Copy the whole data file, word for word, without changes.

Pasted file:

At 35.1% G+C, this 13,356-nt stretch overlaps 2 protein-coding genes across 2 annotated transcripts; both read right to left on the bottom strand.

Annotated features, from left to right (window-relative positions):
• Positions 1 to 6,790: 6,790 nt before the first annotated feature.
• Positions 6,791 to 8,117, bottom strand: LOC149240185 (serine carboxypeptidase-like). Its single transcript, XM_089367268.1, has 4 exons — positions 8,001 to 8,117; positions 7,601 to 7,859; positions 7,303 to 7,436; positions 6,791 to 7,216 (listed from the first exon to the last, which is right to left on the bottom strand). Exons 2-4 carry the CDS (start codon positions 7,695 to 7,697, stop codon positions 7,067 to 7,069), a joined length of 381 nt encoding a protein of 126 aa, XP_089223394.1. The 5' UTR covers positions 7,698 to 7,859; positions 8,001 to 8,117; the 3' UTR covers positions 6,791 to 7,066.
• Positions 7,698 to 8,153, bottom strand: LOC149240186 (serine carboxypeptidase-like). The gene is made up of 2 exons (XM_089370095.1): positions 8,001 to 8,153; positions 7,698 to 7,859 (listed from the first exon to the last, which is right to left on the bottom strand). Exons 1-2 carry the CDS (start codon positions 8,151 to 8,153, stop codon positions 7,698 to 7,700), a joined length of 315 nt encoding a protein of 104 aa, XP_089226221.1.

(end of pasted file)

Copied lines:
At 35.1% G+C, this 13,356-nt stretch overlaps 2 protein-coding genes across 2 annotated transcripts; both read right to left on the bottom strand.

Annotated features, from left to right (window-relative positions):
• Positions 1 to 6,790: 6,790 nt before the first annotated feature.
• Positions 6,791 to 8,117, bottom strand: LOC149240185 (serine carboxypeptidase-like). Its single transcript, XM_089367268.1, has 4 exons — positions 8,001 to 8,117; positions 7,601 to 7,859; positions 7,303 to 7,436; positions 6,791 to 7,216 (listed from the first exon to the last, which is right to left on the bottom strand). Exons 2-4 carry the CDS (start codon positions 7,695 to 7,697, stop codon positions 7,067 to 7,069), a joined length of 381 nt encoding a protein of 126 aa, XP_089223394.1. The 5' UTR covers positions 7,698 to 7,859; positions 8,001 to 8,117; the 3' UTR covers positions 6,791 to 7,066.
• Positions 7,698 to 8,153, bottom strand: LOC149240186 (serine carboxypeptidase-like). The gene is made up of 2 exons (XM_089370095.1): positions 8,001 to 8,153; positions 7,698 to 7,859 (listed from the first exon to the last, which is right to left on the bottom strand). Exons 1-2 carry the CDS (start codon positions 8,151 to 8,153, stop codon positions 7,698 to 7,700), a joined length of 315 nt encoding a protein of 104 aa, XP_089226221.1.